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HMS Sphinx 1775 (prototype) by James H - Vanguard Models - 1:64 - FINISHED

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Well, my bench has been idle for long enough...


HMS Sphinx is the next major release from Vanguard Models, and as per the previous 4 main kit releases and the 8 ship's boats, I'll be building up the production prototype and creating the instruction manual. Just a little 'ye potted historie' of Sphinx: She was a 20-gun sixth rate launched in 1775. Captured by the French in September 1779, she was recaptured by HMS Prosperpine on 29 November 1779. Sphinx was finally broken up in 1811.





One thing you'll note if you buy the completed kit is that there's quite a weight. Chris shipped me two complete sets of wooden parts (and some fittings), and that pack, minus any plans, heavy manual or the numerous sets of photo-etch, came in at a whopping 7kg. Factor in around half that weight, plus those missing items, and you'll see it's a bumper pack.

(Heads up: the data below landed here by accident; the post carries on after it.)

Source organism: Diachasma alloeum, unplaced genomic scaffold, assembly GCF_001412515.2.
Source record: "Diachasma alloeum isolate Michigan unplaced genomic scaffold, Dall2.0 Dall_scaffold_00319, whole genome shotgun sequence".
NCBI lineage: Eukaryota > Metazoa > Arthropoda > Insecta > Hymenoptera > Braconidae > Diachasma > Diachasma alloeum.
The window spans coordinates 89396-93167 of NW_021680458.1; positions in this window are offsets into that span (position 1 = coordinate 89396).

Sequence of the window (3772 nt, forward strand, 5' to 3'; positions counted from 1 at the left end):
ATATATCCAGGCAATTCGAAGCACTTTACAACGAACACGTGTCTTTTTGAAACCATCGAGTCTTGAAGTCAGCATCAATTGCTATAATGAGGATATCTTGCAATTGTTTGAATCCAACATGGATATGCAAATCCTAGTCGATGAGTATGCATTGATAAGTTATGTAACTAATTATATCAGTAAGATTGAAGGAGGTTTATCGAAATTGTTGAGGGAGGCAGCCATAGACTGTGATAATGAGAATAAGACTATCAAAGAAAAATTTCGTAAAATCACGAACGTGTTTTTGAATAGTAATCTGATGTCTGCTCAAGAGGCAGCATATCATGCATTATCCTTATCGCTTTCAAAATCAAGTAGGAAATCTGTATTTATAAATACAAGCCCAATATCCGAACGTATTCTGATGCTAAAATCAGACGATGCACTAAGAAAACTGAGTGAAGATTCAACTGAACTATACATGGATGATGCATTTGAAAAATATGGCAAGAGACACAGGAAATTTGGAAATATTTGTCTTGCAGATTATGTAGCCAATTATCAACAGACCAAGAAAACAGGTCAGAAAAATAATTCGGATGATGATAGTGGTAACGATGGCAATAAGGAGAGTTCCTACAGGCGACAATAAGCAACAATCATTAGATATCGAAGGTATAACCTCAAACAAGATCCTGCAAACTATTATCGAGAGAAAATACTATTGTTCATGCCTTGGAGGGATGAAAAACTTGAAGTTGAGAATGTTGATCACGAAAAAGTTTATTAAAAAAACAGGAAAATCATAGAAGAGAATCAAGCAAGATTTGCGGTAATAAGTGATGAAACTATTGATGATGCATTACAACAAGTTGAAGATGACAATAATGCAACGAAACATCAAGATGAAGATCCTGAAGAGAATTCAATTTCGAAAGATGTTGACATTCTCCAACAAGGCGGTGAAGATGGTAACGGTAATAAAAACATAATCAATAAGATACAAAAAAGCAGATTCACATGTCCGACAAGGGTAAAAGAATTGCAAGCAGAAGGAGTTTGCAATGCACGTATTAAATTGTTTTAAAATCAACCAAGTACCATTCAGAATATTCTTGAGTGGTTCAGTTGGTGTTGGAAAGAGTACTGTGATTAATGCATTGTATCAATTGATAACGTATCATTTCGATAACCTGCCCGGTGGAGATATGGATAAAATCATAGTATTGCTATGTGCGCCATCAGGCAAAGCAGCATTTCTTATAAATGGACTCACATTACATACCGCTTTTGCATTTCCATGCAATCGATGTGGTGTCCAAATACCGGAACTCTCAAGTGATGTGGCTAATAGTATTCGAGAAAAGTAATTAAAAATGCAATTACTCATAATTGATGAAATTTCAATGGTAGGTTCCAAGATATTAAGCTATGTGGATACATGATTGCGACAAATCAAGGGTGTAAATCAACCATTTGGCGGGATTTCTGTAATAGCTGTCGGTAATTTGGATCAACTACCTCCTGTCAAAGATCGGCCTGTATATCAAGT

There are over thirty sheets of laser cut material, also incorporating the three ship's boats (a good number of different thicknesses). Apart from the MDF sheets which comprise the Sphinx's skeleton, a ply sheet with the lower deck etc, laser-engraved maple decks, the rest of the material is pearwood. Two bundles of strip wood are included; the obligatory lime for first planking, and some 0.8mm thick pear for second planking. The colour is this really is very nice. There are numerous changes between the first test hull Chris built and featured on MSW, and this version, with deleted parts, new parts, and things which have been improved further to make building even more enjoyable.